For some, drugs offer relief from the emotional toil brought on by physical or sexual abuse. Numerous studies in recent years have examined the relationship between trauma and drug abuse. One such study, conducted by Khoury, Tang, et al, examined more than 500 participants and found that PTSD was moderately correlated with drug abuse. Another study published by Tomnyr and Shield in The International Journal of Child Abuse & Neglect concluded that even when controlling for factors such as mental illness, there was a significant association between childhood sexual abuse and drug use. The euphoric high brought on by opioids or cocaine can offer victims of trauma sanctuary from their emotional pain. Before long, panacea becomes pain, bringing the user an even greater degree of pain than what they had in the first place.

While many patients of drug abuse are victims of trauma, not all of them are. Some of them also began as patients of physical and mental disease. Patients suffering from neuropathic pain and cancer, for example, are frequently prescribed opioids as painkillers. A report published by Cicero et al in the Journal of the American Medical Association found that as much as 75% of opioid abusers were introduced to the drug as a prescription. These were just patients following the doctor’s orders to reduce their pain, but as time went on, the drugs changed the brain’s chemistry, making the patients physically dependent on their medicine. Furthermore, there is a great degree of comorbidity of mental illness and substance abuse. The National Institute of Drug Abuse noted that some patients of mental illness attempt to self-medicate using illicit drugs. These reports suggest that a considerable number of people who eventually become addicts are just people trying to make it through the strife caused by their diseases.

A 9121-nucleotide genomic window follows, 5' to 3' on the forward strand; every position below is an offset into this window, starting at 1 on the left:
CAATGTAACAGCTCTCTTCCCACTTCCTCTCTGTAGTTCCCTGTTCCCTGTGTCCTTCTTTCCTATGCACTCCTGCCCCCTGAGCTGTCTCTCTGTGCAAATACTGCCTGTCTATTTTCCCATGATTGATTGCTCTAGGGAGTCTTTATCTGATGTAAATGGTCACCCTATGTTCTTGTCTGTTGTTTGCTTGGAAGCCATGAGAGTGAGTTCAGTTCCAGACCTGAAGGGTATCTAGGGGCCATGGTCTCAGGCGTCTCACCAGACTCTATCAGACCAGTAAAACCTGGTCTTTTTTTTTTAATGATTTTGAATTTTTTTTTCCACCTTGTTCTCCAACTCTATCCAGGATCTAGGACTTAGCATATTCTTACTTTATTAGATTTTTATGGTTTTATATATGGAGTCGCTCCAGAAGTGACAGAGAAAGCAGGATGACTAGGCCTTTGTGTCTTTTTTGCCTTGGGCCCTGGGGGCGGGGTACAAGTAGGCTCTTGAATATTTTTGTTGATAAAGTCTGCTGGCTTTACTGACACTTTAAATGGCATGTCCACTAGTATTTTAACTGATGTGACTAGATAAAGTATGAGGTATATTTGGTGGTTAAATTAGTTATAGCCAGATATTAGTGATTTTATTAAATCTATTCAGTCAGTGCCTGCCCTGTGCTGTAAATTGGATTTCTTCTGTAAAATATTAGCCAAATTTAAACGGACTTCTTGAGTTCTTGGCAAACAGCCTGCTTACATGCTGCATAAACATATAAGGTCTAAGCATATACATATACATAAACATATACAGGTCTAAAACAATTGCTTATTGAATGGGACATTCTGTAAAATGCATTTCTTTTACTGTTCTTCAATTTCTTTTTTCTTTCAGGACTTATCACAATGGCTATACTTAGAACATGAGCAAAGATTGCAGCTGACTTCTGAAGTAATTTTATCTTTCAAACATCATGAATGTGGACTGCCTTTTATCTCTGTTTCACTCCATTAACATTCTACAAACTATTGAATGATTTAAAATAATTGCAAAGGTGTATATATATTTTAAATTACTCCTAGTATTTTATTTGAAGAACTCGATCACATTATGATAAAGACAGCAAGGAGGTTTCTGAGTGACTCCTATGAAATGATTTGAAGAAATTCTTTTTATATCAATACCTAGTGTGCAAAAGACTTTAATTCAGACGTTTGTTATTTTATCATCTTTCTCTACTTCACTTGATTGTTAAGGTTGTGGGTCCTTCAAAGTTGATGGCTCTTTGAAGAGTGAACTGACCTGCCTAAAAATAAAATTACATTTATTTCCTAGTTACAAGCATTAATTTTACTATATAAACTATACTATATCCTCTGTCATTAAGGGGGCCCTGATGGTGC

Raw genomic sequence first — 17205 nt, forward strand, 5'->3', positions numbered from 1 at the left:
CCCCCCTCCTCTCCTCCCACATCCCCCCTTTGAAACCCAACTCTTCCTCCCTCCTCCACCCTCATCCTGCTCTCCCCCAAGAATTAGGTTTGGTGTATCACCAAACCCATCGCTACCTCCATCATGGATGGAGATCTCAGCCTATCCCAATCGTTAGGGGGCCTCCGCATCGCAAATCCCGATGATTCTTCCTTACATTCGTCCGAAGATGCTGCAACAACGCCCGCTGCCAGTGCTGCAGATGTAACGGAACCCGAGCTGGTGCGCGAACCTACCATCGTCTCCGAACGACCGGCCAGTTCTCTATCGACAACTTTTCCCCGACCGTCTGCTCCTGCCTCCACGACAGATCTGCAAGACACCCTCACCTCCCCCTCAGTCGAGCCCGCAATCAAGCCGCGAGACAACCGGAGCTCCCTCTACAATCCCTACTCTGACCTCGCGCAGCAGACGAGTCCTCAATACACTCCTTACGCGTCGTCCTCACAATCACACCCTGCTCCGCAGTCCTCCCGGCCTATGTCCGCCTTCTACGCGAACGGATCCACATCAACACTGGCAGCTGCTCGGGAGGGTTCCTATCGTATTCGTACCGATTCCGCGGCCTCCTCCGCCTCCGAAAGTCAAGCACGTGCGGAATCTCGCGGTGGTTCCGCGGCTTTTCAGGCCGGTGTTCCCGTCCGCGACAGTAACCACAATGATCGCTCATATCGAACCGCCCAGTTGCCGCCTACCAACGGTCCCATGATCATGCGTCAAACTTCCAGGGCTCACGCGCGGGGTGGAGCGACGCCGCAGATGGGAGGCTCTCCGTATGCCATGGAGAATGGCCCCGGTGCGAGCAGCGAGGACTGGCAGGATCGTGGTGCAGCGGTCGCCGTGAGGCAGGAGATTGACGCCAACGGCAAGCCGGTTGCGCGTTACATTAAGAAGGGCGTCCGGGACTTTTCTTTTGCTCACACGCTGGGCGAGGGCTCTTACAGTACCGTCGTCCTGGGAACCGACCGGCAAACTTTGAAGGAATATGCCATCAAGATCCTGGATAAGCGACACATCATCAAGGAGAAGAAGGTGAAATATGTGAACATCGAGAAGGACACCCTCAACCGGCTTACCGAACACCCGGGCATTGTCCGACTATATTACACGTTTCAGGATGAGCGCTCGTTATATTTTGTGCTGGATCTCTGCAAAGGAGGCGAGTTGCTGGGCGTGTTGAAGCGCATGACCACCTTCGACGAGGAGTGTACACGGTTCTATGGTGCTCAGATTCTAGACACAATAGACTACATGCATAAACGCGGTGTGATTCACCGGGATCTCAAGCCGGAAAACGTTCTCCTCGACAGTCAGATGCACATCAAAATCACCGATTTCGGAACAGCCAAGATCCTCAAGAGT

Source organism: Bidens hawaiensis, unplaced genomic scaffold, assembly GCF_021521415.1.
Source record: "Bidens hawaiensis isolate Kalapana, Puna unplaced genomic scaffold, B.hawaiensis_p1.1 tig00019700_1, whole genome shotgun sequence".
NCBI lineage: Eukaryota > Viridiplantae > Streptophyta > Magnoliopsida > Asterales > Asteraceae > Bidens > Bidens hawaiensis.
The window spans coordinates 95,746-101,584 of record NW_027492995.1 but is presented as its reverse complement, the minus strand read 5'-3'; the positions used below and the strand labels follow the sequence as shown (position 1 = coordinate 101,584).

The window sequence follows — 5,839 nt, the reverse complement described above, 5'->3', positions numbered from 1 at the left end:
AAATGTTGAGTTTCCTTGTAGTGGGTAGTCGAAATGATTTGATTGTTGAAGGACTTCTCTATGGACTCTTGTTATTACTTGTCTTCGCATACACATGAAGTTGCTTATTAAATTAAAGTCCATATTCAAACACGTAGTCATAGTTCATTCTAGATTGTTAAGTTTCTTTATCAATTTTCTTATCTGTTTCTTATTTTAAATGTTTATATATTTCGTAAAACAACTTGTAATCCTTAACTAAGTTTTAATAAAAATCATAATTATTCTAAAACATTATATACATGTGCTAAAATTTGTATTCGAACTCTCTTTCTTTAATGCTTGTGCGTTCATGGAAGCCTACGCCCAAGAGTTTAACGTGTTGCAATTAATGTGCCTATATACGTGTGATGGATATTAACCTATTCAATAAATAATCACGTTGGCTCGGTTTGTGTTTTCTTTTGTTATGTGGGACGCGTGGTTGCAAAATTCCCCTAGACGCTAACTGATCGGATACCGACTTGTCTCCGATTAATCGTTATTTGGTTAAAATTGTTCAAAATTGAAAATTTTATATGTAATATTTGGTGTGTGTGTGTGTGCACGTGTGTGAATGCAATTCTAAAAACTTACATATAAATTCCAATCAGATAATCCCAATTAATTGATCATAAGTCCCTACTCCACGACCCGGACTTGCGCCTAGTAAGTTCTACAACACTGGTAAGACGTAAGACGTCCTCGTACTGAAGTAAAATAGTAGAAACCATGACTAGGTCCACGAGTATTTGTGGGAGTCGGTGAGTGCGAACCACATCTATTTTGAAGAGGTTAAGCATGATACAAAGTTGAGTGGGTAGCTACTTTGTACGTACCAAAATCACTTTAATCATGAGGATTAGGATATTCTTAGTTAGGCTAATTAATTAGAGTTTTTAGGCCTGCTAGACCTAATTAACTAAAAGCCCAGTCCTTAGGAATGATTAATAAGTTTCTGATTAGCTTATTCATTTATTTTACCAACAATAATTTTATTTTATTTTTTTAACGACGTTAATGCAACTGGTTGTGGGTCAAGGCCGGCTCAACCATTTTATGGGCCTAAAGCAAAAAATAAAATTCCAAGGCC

There is an overarching theme for these reasons: a desire to reduce suffering. Of course, it does not take much to see that the damage incurred in the form of physical dependence, withdrawal, isolation from friends and family, and the limitations on careers greatly outweigh any short-lived ecstasy or numbing caused by controlled substances. But as I mentioned before, there are still addicts. While education is a step in the right direction, and though the methods used in such programs are well intentioned, I think it doesn’t quite reach the target audience. If I were asked to describe the archetypal drug addict in high school, I would imagine someone who was pressured into doing drugs by their peers, or someone just looking to get high. Someone facing a life crisis in need of relief is not what would have come to mind. We were reminded to never do drugs and shown pictures of disfigured addicts, but I don’t recall there being much talk of the reasons why people choose to do drugs other than it “being cool.” I think we need to extend the conversation past automatically saying no when offered drugs. I think we need to expand the intended audiences for these programs by informing those who are most susceptible people to abusing drugs about the resources that are available to them and convincing them that these are much better solutions to their physical and emotional problems than turning to illicit drugs. And for goodness sake, we need to stop making addicts feel stupid or selfish. Stigma clearly has not done much to prevent people from becoming addicts; perhaps compassion and support will.

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This article has not been reviewed by Odyssey HQ and solely reflects the ideas and opinions of the creator.